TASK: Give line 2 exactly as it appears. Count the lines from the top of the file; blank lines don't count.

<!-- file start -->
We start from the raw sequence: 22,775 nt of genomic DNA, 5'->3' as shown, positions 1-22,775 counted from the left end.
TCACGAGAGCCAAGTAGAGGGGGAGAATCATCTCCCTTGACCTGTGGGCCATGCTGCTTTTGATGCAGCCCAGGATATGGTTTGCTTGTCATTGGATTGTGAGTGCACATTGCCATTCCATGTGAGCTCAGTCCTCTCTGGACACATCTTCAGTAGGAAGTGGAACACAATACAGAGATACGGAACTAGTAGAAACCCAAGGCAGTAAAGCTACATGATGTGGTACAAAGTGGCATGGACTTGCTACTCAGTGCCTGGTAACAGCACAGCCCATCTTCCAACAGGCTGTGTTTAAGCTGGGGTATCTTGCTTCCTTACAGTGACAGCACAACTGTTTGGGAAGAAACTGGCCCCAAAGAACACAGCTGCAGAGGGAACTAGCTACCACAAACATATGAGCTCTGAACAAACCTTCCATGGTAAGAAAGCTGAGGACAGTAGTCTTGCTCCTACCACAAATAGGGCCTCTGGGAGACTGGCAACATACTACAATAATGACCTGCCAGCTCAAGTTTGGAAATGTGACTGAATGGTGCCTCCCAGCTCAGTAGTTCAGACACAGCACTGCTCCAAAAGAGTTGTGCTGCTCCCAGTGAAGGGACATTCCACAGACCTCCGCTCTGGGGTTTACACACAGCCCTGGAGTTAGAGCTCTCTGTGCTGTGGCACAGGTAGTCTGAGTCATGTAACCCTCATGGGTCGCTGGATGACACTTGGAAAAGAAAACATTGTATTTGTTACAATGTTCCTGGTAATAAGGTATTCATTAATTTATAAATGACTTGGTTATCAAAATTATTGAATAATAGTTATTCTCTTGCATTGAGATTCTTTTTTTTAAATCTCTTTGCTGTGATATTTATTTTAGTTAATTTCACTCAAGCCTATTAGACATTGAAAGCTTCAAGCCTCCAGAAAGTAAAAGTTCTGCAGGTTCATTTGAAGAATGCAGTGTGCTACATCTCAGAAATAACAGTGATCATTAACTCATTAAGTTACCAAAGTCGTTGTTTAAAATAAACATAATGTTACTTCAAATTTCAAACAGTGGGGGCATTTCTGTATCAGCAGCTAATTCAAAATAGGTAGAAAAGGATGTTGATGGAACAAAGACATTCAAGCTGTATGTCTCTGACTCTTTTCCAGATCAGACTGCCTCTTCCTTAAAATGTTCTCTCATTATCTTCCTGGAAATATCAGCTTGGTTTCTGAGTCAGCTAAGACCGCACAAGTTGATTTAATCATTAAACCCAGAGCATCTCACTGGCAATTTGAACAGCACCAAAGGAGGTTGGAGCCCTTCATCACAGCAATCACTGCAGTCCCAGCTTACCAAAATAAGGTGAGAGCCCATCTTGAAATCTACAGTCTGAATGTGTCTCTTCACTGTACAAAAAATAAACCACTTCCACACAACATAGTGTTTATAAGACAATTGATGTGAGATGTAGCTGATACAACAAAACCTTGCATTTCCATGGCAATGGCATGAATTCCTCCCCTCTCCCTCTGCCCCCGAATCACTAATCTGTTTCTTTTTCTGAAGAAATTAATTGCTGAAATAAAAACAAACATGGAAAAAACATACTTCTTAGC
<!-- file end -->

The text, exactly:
TCACGAGAGCCAAGTAGAGGGGGAGAATCATCTCCCTTGACCTGTGGGCCATGCTGCTTTTGATGCAGCCCAGGATATGGTTTGCTTGTCATTGGATTGTGAGTGCACATTGCCATTCCATGTGAGCTCAGTCCTCTCTGGACACATCTTCAGTAGGAAGTGGAACACAATACAGAGATACGGAACTAGTAGAAACCCAAGGCAGTAAAGCTACATGATGTGGTACAAAGTGGCATGGACTTGCTACTCAGTGCCTGGTAACAGCACAGCCCATCTTCCAACAGGCTGTGTTTAAGCTGGGGTATCTTGCTTCCTTACAGTGACAGCACAACTGTTTGGGAAGAAACTGGCCCCAAAGAACACAGCTGCAGAGGGAACTAGCTACCACAAACATATGAGCTCTGAACAAACCTTCCATGGTAAGAAAGCTGAGGACAGTAGTCTTGCTCCTACCACAAATAGGGCCTCTGGGAGACTGGCAACATACTACAATAATGACCTGCCAGCTCAAGTTTGGAAATGTGACTGAATGGTGCCTCCCAGCTCAGTAGTTCAGACACAGCACTGCTCCAAAAGAGTTGTGCTGCTCCCAGTGAAGGGACATTCCACAGACCTCCGCTCTGGGGTTTACACACAGCCCTGGAGTTAGAGCTCTCTGTGCTGTGGCACAGGTAGTCTGAGTCATGTAACCCTCATGGGTCGCTGGATGACACTTGGAAAAGAAAACATTGTATTTGTTACAATGTTCCTGGTAATAAGGTATTCATTAATTTATAAATGACTTGGTTATCAAAATTATTGAATAATAGTTATTCTCTTGCATTGAGATTCTTTTTTTTAAATCTCTTTGCTGTGATATTTATTTTAGTTAATTTCACTCAAGCCTATTAGACATTGAAAGCTTCAAGCCTCCAGAAAGTAAAAGTTCTGCAGGTTCATTTGAAGAATGCAGTGTGCTACATCTCAGAAATAACAGTGATCATTAACTCATTAAGTTACCAAAGTCGTTGTTTAAAATAAACATAATGTTACTTCAAATTTCAAACAGTGGGGGCATTTCTGTATCAGCAGCTAATTCAAAATAGGTAGAAAAGGATGTTGATGGAACAAAGACATTCAAGCTGTATGTCTCTGACTCTTTTCCAGATCAGACTGCCTCTTCCTTAAAATGTTCTCTCATTATCTTCCTGGAAATATCAGCTTGGTTTCTGAGTCAGCTAAGACCGCACAAGTTGATTTAATCATTAAACCCAGAGCATCTCACTGGCAATTTGAACAGCACCAAAGGAGGTTGGAGCCCTTCATCACAGCAATCACTGCAGTCCCAGCTTACCAAAATAAGGTGAGAGCCCATCTTGAAATCTACAGTCTGAATGTGTCTCTTCACTGTACAAAAAATAAACCACTTCCACACAACATAGTGTTTATAAGACAATTGATGTGAGATGTAGCTGATACAACAAAACCTTGCATTTCCATGGCAATGGCATGAATTCCTCCCCTCTCCCTCTGCCCCCGAATCACTAATCTGTTTCTTTTTCTGAAGAAATTAATTGCTGAAATAAAAACAAACATGGAAAAAACATACTTCTTAGC